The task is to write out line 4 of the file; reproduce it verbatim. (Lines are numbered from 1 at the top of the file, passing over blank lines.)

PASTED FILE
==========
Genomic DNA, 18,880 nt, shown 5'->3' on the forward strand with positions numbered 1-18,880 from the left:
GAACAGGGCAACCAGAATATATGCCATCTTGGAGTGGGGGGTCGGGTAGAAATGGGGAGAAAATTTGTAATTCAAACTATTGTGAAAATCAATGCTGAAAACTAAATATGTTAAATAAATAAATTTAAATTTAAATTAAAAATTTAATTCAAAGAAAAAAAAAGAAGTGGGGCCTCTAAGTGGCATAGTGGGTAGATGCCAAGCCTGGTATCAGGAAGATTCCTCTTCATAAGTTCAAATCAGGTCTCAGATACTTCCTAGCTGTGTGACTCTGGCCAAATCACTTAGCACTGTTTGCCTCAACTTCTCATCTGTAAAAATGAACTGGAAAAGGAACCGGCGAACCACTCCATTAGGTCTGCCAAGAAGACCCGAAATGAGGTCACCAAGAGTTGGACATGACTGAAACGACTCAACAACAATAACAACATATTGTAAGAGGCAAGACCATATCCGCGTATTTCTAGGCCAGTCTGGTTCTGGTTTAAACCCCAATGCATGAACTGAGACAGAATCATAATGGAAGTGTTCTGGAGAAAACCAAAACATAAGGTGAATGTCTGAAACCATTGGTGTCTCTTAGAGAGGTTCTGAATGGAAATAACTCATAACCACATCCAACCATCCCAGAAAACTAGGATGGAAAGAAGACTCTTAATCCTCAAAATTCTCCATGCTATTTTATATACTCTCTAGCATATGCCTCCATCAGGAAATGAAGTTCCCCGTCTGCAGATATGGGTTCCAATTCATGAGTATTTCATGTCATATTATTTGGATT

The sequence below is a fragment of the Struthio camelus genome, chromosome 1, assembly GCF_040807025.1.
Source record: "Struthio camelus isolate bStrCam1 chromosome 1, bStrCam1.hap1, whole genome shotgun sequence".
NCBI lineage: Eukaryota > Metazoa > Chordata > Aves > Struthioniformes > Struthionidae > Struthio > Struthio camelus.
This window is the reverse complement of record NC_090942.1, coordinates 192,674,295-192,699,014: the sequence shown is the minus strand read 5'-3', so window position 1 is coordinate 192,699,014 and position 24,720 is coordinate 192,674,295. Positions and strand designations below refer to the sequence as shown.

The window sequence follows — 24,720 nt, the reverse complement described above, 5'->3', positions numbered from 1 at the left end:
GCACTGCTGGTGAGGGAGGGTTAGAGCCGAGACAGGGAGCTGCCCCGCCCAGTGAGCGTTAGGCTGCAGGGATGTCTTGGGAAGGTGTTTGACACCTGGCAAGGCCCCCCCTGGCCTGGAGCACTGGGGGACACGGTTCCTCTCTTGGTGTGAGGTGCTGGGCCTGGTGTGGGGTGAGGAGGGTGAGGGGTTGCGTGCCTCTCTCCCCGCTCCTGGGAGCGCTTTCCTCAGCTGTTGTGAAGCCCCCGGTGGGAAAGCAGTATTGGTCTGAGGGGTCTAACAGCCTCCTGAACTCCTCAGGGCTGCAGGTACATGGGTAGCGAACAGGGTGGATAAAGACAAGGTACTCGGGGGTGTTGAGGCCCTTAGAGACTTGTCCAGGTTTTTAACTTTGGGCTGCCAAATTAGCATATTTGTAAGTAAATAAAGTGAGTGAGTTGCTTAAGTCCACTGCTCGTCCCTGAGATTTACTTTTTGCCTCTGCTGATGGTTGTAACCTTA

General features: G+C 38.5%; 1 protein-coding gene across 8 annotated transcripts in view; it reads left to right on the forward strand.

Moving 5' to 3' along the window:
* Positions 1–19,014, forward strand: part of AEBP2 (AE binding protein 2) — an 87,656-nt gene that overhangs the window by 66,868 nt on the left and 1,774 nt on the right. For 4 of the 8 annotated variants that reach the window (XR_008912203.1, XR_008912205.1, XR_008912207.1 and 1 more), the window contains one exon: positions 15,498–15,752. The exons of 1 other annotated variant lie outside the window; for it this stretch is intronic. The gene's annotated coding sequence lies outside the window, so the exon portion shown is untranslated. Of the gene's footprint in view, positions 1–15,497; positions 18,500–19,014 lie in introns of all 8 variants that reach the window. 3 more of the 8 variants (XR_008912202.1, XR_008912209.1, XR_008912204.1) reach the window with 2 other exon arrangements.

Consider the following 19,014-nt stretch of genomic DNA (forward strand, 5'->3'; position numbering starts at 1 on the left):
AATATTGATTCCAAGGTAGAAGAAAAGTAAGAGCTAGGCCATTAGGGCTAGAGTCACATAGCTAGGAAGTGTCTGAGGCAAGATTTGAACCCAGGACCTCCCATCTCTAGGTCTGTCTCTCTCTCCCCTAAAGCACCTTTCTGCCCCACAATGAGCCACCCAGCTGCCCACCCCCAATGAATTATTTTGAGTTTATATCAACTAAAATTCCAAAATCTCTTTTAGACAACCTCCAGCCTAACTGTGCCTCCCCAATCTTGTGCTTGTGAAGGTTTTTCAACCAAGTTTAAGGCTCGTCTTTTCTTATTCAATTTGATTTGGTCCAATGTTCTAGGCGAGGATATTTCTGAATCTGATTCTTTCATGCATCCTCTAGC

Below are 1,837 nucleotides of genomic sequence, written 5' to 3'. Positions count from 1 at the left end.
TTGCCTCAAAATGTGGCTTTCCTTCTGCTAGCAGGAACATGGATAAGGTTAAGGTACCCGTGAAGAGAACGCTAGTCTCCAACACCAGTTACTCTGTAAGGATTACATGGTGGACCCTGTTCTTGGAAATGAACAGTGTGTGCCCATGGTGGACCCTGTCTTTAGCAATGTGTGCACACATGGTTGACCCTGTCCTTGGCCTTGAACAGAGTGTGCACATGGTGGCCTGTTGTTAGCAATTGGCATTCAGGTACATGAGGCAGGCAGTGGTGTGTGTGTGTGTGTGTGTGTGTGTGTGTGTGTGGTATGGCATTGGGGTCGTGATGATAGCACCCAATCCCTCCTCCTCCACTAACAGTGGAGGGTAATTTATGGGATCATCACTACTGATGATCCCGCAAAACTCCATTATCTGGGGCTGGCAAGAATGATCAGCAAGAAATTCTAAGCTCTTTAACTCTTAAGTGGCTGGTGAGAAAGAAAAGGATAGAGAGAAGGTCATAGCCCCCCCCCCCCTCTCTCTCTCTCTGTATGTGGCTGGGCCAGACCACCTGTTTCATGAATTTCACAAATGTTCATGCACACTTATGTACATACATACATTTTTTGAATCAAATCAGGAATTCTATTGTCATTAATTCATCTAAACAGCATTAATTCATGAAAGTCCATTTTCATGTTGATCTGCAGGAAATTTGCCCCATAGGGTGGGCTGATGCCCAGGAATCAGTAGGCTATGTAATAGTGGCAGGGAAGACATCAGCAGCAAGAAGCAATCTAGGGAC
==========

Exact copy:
Source record: "Struthio camelus isolate bStrCam1 chromosome 1, bStrCam1.hap1, whole genome shotgun sequence".